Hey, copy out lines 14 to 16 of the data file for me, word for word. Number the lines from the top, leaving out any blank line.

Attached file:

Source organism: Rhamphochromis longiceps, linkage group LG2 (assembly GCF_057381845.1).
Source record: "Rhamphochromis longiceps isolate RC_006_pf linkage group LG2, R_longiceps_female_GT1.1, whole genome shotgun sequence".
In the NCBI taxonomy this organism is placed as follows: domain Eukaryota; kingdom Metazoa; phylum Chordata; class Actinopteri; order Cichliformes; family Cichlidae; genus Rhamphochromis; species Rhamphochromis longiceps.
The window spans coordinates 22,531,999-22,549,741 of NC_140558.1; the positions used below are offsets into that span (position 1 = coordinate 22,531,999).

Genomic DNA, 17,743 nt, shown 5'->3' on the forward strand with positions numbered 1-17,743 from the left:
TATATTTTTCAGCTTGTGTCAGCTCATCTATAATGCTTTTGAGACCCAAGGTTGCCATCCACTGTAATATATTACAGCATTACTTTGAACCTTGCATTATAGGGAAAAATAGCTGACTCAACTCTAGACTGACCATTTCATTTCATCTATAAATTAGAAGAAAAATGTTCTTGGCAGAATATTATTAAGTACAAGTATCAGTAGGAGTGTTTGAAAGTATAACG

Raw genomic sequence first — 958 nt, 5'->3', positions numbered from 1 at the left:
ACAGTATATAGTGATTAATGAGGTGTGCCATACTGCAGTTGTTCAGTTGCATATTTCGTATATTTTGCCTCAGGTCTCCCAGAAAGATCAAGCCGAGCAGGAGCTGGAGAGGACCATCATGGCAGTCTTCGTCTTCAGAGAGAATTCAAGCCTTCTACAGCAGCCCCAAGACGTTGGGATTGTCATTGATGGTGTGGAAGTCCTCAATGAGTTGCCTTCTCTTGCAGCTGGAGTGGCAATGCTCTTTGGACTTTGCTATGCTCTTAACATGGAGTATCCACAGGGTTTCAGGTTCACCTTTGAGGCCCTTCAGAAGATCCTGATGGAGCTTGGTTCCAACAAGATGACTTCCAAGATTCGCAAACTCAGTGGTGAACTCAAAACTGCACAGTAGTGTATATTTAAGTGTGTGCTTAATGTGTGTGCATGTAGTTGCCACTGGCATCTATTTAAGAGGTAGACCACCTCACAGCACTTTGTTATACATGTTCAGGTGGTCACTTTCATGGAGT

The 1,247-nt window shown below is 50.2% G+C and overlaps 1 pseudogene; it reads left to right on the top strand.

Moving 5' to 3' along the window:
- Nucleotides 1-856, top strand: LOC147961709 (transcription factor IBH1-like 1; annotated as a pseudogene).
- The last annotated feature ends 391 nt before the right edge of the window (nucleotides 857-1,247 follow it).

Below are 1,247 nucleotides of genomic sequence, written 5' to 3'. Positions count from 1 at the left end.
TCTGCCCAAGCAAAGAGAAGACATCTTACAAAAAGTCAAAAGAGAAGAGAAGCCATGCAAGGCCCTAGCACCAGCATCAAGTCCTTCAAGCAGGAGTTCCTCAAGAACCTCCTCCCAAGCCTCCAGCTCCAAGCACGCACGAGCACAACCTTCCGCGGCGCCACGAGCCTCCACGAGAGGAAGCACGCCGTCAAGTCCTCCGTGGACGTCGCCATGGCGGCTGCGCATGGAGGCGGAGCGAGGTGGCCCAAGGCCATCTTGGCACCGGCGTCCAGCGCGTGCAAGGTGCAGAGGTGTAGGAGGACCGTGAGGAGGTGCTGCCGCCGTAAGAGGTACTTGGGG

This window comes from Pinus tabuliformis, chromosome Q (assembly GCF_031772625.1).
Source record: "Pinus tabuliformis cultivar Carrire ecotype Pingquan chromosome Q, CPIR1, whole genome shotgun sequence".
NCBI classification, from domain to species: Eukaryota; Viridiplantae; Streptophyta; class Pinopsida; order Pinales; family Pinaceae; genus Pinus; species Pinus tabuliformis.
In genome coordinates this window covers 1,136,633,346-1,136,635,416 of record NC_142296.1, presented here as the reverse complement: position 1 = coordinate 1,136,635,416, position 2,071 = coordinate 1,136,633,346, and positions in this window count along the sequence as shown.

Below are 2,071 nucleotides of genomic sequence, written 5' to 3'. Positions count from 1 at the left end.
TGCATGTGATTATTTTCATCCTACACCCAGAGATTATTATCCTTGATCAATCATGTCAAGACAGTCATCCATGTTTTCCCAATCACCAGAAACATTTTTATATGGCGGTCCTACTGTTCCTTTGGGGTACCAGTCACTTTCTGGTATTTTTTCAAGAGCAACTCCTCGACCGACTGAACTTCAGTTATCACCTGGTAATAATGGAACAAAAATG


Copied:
TCTGCCCAAGCAAAGAGAAGACATCTTACAAAAAGTCAAAAGAGAAGAGAAGCCATGCAAGGCCCTAGCACCAGCATCAAGTCCTTCAAGCAGGAGTTCCTCAAGAACCTCCTCCCAAGCCTCCAGCTCCAAGCACGCACGAGCACAACCTTCCGCGGCGCCACGAGCCTCCACGAGAGGAAGCACGCCGTCAAGTCCTCCGTGGACGTCGCCATGGCGGCTGCGCATGGAGGCGGAGCGAGGTGGCCCAAGGCCATCTTGGCACCGGCGTCCAGCGCGTGCAAGGTGCAGAGGTGTAGGAGGACCGTGAGGAGGTGCTGCCGCCGTAAGAGGTACTTGGGG

This window comes from Pinus tabuliformis, chromosome Q (assembly GCF_031772625.1).
Source record: "Pinus tabuliformis cultivar Carrire ecotype Pingquan chromosome Q, CPIR1, whole genome shotgun sequence".